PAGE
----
Pooh’s house is a tiny, painted door at the base of a tree stump that has been a fixture of the Harvard University campus for decades, though it has a complicated history that’s not always sunny. It’s a little piece of Harvard that’s worth the visit—if you can bend down far enough to see it properly.
Pooh’s house wasn’t always the only local residence for citizens of the hundred-acre wood. A decade ago, Rabbit and Piglet both lived within a half-mile, in squirrel-sized homes nestled in the bases of other trees. Adults would generally only notice the houses if they happened to drop something, or pause to tie their shoes, at precisely the right place. It was most often children who spotted the painted doors—who creaked them open to reveal the damp, spidery foyers within.
Neither Rabbit nor Piglet themselves ever made an appearance; their foyers always seemed to be empty. Perhaps they were visiting Pooh, drinking tea generously blobbed with honey. Or simply sitting in a back room, just beyond the spongy space where the wood curved into darkness.
But those trees were long ago felled to make room for crayon-colored chairs and sunbathing freshmen. Only Pooh’s house remains—though his tree, too, was cut during the 2012 renovation that tore up the cement outside the Harvard Science Center. For a while his stump sat bare, cordoned off by construction fencing. Pooh’s door disappeared, and along with it his home. It became, for a time, just a vacant hollow, a space between knobby roots.
But after a few months a wooden roof appeared to cap the exposed stump. Soon a new door was installed, and a freshly painted sign that read “Pooh.” One can only assume that Pooh himself moved back in, pots of honey in hand.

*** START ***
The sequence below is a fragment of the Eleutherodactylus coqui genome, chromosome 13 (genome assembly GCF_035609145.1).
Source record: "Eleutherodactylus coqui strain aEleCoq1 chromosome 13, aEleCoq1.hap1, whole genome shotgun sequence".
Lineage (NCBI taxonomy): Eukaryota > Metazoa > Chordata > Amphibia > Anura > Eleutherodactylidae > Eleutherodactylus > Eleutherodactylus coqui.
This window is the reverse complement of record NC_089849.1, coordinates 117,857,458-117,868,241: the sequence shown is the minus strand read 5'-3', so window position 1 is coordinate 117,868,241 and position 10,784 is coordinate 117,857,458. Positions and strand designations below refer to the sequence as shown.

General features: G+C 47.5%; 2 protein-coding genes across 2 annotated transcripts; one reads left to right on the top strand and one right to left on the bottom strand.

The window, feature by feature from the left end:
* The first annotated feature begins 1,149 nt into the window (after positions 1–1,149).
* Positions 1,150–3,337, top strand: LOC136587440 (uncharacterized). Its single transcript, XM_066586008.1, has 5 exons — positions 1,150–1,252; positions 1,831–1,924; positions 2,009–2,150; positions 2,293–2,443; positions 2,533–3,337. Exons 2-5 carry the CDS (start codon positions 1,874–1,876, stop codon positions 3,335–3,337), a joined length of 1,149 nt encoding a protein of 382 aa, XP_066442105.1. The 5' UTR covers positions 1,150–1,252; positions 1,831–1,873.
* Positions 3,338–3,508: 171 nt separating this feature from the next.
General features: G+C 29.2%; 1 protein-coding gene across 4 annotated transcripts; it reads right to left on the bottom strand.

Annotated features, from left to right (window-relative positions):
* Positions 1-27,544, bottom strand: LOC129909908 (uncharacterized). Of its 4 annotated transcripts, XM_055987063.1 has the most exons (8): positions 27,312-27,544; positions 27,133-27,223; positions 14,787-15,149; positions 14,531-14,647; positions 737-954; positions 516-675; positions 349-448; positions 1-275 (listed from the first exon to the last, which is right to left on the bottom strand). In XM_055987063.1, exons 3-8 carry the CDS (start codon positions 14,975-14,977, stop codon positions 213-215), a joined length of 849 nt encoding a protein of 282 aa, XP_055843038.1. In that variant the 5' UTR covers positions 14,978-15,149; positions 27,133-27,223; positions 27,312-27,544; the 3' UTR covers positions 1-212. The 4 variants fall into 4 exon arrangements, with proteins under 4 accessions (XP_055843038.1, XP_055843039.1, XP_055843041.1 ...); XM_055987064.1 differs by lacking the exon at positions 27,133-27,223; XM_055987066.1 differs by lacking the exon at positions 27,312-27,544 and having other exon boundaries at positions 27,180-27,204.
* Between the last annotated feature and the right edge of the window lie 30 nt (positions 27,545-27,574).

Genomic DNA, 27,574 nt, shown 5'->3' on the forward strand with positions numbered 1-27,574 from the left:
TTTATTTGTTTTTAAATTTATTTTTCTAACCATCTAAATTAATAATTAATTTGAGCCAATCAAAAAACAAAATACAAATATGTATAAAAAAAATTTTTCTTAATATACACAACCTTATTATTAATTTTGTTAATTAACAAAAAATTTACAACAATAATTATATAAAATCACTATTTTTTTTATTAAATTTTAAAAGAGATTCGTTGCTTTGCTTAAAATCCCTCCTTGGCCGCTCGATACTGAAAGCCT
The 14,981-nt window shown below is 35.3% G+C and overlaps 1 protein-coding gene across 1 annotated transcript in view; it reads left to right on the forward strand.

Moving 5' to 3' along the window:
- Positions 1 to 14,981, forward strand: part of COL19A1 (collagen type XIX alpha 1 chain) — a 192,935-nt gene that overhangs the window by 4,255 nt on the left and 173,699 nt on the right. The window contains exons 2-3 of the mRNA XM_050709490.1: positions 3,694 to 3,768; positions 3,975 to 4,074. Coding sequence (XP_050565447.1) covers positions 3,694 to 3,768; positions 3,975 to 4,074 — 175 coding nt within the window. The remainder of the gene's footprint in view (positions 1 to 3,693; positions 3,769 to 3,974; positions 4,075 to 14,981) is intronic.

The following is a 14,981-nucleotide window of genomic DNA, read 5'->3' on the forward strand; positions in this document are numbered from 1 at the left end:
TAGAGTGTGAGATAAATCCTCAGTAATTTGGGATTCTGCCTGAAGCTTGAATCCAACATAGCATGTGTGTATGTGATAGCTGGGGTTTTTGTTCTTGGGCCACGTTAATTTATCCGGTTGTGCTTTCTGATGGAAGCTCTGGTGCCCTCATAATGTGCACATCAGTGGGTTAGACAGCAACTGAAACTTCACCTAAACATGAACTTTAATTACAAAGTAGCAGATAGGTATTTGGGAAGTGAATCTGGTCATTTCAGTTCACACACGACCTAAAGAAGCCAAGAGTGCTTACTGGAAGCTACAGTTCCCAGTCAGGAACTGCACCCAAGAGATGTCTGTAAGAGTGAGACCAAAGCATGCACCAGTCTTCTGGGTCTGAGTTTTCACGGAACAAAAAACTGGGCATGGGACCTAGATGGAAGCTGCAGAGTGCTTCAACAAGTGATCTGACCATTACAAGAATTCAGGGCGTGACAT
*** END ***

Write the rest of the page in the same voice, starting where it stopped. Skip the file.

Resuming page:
For a few years his house thrived. A tiny piece of Christopher Robin’s woods, right outside the Science Center. Every day students passed, backpacks heavy with physics notebooks. Tourists paused for pictures. Pooh was there —he must have been—just out of sight behind his painted door. Eating a snack, perhaps, or taking a nap.
But paint will chip and wood, too, will soften. Pooh’s house seemed to fall apart all at once. The sign fell, first. A rainstorm, perhaps—or maybe the work of an industrious squirrel. Soon after the door disappeared, pried off its tiny hinges by vandals. The living room behind it became, again, just an empty hollow, a spongy dip in wood.
The skeleton of Pooh’s house sits, still, outside the Science Center. The roof is mostly intact. Every day students lock their bikes beside it, jogging to make it to chemistry class. But Pooh himself is nowhere to be found. He might be gone for good. Maybe he’s moved in with Owl, or into Eeyore’s shack. Or perhaps he’s just waiting, hidden in some unobtrusive, spidery hollow. On the lookout for a new door, and a fresh coat of paint.
Know Before You Go
Take the Red Line to Harvard Square station. From there it is a quick walk to Pooh's House, located outside the Harvard Science Center (to the left of the building).